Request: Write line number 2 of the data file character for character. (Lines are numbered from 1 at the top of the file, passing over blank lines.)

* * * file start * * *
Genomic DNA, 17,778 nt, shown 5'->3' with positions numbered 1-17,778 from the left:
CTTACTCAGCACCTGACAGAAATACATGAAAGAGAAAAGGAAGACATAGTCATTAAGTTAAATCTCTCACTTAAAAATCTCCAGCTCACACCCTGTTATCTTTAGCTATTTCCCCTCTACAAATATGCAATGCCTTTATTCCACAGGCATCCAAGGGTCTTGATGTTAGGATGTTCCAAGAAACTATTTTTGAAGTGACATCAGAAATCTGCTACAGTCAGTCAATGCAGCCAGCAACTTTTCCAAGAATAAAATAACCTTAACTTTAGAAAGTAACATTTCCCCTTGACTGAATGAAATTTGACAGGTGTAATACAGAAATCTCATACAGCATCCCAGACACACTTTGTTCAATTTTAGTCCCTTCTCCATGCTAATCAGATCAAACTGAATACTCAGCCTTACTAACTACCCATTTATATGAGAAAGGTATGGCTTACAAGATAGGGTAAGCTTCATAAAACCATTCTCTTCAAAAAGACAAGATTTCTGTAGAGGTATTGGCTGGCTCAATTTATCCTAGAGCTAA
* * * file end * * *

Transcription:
CTTACTCAGCACCTGACAGAAATACATGAAAGAGAAAAGGAAGACATAGTCATTAAGTTAAATCTCTCACTTAAAAATCTCCAGCTCACACCCTGTTATCTTTAGCTATTTCCCCTCTACAAATATGCAATGCCTTTATTCCACAGGCATCCAAGGGTCTTGATGTTAGGATGTTCCAAGAAACTATTTTTGAAGTGACATCAGAAATCTGCTACAGTCAGTCAATGCAGCCAGCAACTTTTCCAAGAATAAAATAACCTTAACTTTAGAAAGTAACATTTCCCCTTGACTGAATGAAATTTGACAGGTGTAATACAGAAATCTCATACAGCATCCCAGACACACTTTGTTCAATTTTAGTCCCTTCTCCATGCTAATCAGATCAAACTGAATACTCAGCCTTACTAACTACCCATTTATATGAGAAAGGTATGGCTTACAAGATAGGGTAAGCTTCATAAAACCATTCTCTTCAAAAAGACAAGATTTCTGTAGAGGTATTGGCTGGCTCAATTTATCCTAGAGCTAA